Although the Beastie Boys’ influence on N.W.A should be obvious — their first track on N.W.A. and the Posse, “8-Ball,” starts with a callout to “Brass Monkey” — Ice Cube recently recalled how much the New York trio meant to him early on in an interview with Mike D on Beats 1 on Apple Music. His fandom was solidified with the Licensed to Ill track “Paul Revere,” and he liked that song so much that he and the rest of N.W.A used to perform it with different lyrics early on.
“‘Paul Revere’ just changed our life,” he said in the interview, which will air on Mike D’s Echo Chamber show at 6 p.m. ET on Sunday. “This is how we knew our style would work. We did a version of ‘Paul Revere’ at a show and the crowd went crazy. We changed the words, made it dirty, made it ours, and the crowd went crazy, and we knew, OK, this was our style. … Salt ‘N Pepa was on the show. They had a hit song called ‘I’ll Take Your Man’, but we wrecked the show that night and we did better than Salt ‘N Pepa doing a rendition of ‘Paul Revere.’ Perfectly produced, perfectly written, perfectly rapped record, ‘Paul Revere.’”
Cube went deeper on his Beasties’ fandom — and the trio’s influence on him — elsewhere in the interview. At one point, he references a song he recorded with his pre-N.W.A group C.I.A. (which, fun fact, also featured Cube’s Death Certificate co-producer Sir Jinx) called “My Posse.” “You had a big influence on us, especially our early records,” he said. “I don’t know if you heard a record called ‘My Posse.’ Oh, my God. You’d be like, ‘Those kids are biting us. They’re biting the Beastie Boys.’”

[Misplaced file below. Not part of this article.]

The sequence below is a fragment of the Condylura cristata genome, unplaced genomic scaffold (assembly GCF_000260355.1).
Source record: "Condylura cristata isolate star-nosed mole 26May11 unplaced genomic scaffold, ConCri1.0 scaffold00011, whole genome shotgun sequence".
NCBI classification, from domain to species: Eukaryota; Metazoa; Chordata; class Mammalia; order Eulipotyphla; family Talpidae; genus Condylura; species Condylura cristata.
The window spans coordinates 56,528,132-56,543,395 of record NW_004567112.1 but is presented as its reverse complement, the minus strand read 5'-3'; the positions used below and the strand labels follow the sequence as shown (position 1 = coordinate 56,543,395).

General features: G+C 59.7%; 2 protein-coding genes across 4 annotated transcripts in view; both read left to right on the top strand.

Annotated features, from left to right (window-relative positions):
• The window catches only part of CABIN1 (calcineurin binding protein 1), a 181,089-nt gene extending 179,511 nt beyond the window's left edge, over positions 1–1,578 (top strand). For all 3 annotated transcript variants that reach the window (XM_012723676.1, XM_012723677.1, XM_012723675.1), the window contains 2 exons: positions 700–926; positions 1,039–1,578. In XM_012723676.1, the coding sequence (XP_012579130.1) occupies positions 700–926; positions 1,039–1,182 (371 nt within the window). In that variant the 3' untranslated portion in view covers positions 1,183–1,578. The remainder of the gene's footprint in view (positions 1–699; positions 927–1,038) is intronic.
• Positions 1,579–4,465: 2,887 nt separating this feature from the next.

And he discussed how Dr. Dre was inspired by the beats the Beasties made with Rick Rubin on Licensed to Ill, especially “Hold It Now, Hit It.” The vibe on that song, the rapper said, helped give N.W.A the confidence they needed to take on the world. “That ‘Hold It Now’ 808 [drum machine] was, it was wrecked out here,” Cube said. “Straight up. Like you put that on, it’s wrecking the party. Dre was a DJ, so any of these records that moved the crowd like that were influential on what we were doing and what we were putting together, because I mean all that is opening us up to saying we ain’t got to conform to shit. Let’s just talk about what’s going on around here. And if we just locals, we going to be locals that’s known around here. And that’s good enough. And once we made that decision, we became superstars.”
The episode also features a guest appearance by A Tribe Called Quest’s Q-Tip, who discusses the 25th anniversary of the Beastie Boys’ Ill Communication with Mike D and how he wound up on “Get It Together.”
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